So far so good. The hunting mechanics are all there, the weapons are there, beautiful locations to explore and a friendly canine companion to keep you company. It’s all there. Unfortunately, it’s the moment to moment gameplay that lets the game down. First you find an animal to track, which can take literal hours of hunting around for the clues and tracks. This process is so dull, even with the help of your best bud beagle it’s tricky to find the very subtle paw prints, blood trail for even animal poo so you can get the hunt started. To make matter worse, these trails can fade over time. What makes this process so achingly dull is that the walking mechanics are just so so slow. Let’s put it this way, there is no change in speed from walking to crouching. You can run, but you have very limited stamina, which to be fair can be increased the more you run. This still doesn’t stem the boredom. Another example of the monotony of the game is when you get to shoot your prey. Unless you get the kill first time, it can sometimes bolt, leaving a trail and then you have to slowly walk up to then wander around the area where you last saw your prey and begin the slow process of finding a blood track to follow so you can finish off your kill. Once you have completed your hunt it’s time to pick up your animal and then begin the slow slow slog back to the cabin. It’s a painfully slow grind.

Slowness aside, The shooting mechanics are passable with the different weapons having their own strengths and weaknesses. It’s just a shame you spend more time walking than you do shooting. Still, there is the shooting range at your cabin if you really want to let off steam, including Skeet range. I guess that’s missing the point of hunting though. Hunting Simulator 2 sometimes feels like more of an arcade shooter than an out and out simulator. Other than perhaps testing the wind speed with some powder and adjusting your shot accordingly, there is not much else to think about. All you need is a single button to hold your breath and a steady aim.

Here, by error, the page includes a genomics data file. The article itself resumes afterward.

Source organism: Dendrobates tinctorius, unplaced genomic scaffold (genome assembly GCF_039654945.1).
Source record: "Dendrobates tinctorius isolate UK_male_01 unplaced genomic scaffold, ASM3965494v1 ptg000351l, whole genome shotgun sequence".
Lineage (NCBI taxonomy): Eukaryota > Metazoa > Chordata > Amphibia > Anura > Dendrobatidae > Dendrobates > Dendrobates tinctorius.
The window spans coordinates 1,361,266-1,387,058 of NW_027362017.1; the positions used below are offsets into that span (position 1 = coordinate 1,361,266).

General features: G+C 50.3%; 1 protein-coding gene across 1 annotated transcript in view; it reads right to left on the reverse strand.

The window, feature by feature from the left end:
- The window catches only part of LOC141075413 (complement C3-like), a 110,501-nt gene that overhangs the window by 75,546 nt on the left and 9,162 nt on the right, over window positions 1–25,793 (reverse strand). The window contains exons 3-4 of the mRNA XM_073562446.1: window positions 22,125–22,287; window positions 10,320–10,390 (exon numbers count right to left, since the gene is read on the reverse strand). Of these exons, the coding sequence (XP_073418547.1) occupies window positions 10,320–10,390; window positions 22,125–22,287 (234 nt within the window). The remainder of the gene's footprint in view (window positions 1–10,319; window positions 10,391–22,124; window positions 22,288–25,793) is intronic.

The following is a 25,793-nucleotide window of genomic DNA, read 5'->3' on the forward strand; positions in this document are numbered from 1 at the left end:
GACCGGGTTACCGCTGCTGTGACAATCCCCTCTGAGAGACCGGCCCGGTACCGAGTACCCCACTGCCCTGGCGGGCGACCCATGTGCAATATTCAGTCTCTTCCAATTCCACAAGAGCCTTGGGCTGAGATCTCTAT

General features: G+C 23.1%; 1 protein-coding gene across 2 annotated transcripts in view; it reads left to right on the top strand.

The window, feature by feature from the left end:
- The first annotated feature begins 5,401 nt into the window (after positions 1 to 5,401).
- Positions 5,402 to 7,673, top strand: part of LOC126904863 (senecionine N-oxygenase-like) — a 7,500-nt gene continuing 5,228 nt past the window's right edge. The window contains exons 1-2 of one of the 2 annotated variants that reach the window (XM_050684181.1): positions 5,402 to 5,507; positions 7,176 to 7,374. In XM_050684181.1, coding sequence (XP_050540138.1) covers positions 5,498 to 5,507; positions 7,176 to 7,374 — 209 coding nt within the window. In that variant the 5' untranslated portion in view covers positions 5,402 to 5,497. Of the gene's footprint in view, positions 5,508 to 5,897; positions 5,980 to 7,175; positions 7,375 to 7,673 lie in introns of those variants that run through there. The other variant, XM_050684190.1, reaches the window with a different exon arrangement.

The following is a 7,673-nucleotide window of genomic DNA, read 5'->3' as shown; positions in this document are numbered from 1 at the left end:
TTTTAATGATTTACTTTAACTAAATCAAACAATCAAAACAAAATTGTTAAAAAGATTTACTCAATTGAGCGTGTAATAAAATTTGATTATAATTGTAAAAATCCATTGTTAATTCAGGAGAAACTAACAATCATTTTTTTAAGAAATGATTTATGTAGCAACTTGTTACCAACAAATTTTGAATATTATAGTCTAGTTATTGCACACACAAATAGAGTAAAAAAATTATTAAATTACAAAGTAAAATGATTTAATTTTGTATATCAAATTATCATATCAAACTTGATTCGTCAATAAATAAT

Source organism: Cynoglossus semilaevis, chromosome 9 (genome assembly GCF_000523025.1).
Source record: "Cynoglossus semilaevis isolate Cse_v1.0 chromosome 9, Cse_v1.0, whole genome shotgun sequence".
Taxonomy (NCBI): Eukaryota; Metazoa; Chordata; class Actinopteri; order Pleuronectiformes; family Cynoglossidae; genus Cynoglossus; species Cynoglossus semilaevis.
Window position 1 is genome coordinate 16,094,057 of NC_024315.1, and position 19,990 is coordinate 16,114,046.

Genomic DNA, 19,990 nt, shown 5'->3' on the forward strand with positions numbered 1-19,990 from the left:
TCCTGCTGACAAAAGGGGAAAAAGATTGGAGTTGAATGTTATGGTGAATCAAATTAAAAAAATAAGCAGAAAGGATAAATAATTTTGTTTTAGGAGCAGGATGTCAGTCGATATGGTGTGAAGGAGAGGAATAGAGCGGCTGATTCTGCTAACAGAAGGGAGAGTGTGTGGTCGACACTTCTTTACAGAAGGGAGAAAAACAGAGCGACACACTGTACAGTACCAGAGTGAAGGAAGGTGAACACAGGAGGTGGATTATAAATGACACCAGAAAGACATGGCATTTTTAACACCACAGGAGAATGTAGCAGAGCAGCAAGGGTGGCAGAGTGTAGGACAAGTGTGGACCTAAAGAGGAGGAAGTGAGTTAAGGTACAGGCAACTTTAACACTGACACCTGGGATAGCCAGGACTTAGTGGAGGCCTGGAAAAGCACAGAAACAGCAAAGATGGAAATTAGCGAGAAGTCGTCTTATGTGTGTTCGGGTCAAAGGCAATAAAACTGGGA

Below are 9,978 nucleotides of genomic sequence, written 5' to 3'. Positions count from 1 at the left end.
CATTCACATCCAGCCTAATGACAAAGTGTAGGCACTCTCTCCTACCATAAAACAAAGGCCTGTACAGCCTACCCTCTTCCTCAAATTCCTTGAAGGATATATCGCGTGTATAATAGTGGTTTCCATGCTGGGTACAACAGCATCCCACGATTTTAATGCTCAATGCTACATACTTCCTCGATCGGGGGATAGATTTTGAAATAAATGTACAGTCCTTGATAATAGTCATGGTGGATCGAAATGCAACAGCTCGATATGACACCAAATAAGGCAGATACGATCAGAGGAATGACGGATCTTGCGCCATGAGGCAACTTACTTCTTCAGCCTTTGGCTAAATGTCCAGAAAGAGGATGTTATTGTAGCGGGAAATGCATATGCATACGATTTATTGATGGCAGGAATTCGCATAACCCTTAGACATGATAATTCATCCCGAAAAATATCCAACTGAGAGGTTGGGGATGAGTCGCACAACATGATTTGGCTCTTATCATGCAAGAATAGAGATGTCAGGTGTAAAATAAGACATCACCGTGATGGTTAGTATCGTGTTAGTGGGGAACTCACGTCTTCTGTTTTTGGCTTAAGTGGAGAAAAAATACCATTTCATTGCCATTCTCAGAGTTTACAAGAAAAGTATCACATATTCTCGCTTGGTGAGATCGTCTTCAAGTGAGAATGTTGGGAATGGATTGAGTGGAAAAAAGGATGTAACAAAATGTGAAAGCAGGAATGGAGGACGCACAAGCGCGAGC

Hunting Simulator is an odd one for me. I have never hunted and will never do so, so I can’t describe where this is accurate or not. If hunting is something you enjoy then there is something to be said for playing this game. It must be better to play this than go out to actually shoot real animals. Most of the issues I found during my time with Hunting Simulator 2 are due to the developer not quite knowing if they want a simulator or videogame. The really boring stuff like tracking is pretty well realized, and is as realistic as you are going to get. Yet the shooting is for the most part just point and shoot with no real strategy. Unfortunately, thanks to the utterly boring (and pointless) nature of hunting, interest in this game wanes pretty quickly.

So this game pretty much falls slap bang in the middle of two genres, the simulator, and the shooter. Hunting Simulator 2, doesn’t quite match up to the needs of what hardcore hunters would be after, yet it’s way too boring for those who prefer a casual shooter experience. So I’m not really sure who this game is targeted at. Hunting Simulator 2 does manage to capture the main essence of hunting, and offers a wide variety of weapons, and some added strategy with the need to weigh license purchase with having a trophy. But there is no escaping the utter boredom. If a slow paced beautiful walking simulator is your bag, with an added bit of shooting then you may find some enjoyment here.

One thing that I know for sure is that it seems a shame to ruin what could be a lovely walk in the wild with your trusty canine companion by shooting some animals.


Hunting Simulator 2 is available now on PlayStation 4 (reviewed), Xbox One, Nintendo Switch, Microsoft Windows

Developer: Neopica
Publisher: Nacon

Disclaimer: In order to complete this review, we were provided with a promotional copy of the game. For our full review policy, please go here.